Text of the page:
it's not just karting, but all of motorsport. The averages joes can't afford to compete on an appreciable level in decent classes and end up racing shitty old saxos.

 

No one is particularly to blame, its just a shit situation.


Edited by rhukkas, 22 October 2013 - 12:52.


#28 Gorma

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Posted 22 October 2013 - 13:04

Red Bull Junior team is really a waste dump because it has produced only one quadruple WDC.



#29 LuckyStrike1

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Posted 22 October 2013 - 13:05

Well of course F1 has always been a rich man's game, but like a virus its infected other areas of motorsport which were never 'exclusively for' rich people. Karting for example. If someone has a dream of being a top-level karter for example, they are now looking at budgets of 250,000+ to compete. The prices are that high for no other reason than because some very wealth individuals have this stupid assumption they spend if those sort of sums on their kid they'll make it to F1. doesn't matter that the average joe who harbours a dream to be a professional in their chosen sport is kicked to the sides.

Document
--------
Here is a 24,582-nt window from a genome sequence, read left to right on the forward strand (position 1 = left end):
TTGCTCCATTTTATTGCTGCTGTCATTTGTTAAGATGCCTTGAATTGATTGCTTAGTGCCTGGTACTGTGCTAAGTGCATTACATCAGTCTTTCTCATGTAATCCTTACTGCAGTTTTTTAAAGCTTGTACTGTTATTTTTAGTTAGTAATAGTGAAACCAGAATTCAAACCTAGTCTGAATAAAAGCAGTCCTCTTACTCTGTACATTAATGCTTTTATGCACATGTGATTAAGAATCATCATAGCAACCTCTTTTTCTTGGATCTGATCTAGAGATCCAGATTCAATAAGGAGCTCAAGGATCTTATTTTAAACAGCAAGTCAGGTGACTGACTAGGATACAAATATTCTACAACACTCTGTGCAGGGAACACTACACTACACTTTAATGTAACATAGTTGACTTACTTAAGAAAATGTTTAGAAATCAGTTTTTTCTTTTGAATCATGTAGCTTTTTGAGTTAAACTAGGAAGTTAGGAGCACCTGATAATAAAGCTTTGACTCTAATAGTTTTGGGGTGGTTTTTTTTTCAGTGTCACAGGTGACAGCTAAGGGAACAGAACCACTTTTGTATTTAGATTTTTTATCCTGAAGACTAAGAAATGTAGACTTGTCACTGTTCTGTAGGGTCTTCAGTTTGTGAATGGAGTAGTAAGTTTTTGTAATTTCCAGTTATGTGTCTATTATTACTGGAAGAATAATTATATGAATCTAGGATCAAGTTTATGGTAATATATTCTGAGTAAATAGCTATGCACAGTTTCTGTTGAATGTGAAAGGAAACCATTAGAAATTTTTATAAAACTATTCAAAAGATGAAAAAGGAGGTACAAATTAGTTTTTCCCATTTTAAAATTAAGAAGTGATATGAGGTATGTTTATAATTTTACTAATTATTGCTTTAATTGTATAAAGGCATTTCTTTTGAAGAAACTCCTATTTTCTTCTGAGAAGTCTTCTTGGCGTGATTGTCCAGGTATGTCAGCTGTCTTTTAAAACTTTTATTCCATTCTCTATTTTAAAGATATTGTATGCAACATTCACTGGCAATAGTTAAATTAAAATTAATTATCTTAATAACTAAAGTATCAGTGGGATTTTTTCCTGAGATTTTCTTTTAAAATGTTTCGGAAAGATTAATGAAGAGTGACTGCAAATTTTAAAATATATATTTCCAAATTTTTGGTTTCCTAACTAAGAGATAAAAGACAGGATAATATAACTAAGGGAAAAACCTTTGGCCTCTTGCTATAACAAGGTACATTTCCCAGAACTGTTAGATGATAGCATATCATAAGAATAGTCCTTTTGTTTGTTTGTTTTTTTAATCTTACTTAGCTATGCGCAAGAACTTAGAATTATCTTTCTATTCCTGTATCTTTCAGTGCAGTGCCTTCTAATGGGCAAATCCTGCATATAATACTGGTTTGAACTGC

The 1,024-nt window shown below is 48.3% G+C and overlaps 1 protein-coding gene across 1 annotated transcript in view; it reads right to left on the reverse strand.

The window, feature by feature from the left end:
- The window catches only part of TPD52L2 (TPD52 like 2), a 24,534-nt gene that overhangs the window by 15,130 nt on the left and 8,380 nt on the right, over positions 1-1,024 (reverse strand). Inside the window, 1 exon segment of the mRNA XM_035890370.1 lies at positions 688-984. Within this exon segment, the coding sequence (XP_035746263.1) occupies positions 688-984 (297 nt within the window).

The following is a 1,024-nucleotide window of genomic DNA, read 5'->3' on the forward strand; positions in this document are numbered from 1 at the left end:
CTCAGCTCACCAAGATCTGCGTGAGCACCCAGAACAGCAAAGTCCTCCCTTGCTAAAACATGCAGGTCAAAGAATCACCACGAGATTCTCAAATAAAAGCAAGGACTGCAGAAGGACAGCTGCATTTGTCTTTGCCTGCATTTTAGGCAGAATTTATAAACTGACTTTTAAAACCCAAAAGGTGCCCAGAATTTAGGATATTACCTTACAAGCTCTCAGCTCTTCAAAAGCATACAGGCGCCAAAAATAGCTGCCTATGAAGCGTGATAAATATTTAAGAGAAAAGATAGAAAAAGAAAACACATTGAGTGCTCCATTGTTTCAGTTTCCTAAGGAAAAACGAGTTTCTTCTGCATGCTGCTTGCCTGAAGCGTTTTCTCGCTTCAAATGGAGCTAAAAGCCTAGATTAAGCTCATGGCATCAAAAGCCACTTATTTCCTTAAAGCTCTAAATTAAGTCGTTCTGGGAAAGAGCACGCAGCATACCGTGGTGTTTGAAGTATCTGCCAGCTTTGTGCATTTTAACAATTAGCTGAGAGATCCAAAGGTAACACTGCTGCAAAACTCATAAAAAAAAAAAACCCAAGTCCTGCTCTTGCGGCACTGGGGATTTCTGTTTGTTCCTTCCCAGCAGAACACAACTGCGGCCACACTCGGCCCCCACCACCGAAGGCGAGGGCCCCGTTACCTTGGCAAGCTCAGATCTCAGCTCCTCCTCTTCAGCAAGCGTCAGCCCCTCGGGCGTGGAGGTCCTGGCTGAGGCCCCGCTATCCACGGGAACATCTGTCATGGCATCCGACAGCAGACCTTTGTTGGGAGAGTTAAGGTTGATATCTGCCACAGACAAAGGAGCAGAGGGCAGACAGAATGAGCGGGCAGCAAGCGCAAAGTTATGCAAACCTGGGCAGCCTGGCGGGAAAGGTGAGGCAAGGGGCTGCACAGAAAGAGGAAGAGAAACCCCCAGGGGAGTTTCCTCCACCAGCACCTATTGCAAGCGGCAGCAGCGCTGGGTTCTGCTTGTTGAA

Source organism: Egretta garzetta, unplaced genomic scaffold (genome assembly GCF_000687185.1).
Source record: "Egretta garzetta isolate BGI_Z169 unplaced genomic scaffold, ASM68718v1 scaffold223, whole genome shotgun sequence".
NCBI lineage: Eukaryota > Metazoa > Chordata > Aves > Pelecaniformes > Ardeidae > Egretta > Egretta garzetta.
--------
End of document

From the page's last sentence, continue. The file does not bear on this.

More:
it's not just karting, but all of motorsport. The averages joes can't afford to compete on an appreciable level in decent classes and end up racing shitty old saxos.

 

No one is particularly to blame, its just a shit situation.

 

 

You do seem to blame some wealthy individuals though ;) 

 

Motorsport is and has always been an expensive form of sport though. Maybe the structure has become worse the last 20 years but I doubt it because you could hear this from people active in the 60's, 70's and 80's too. It's extremely hard to make it in motorsport if when you have a big talent for it. 



#30 Rinehart

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Posted 22 October 2013 - 13:18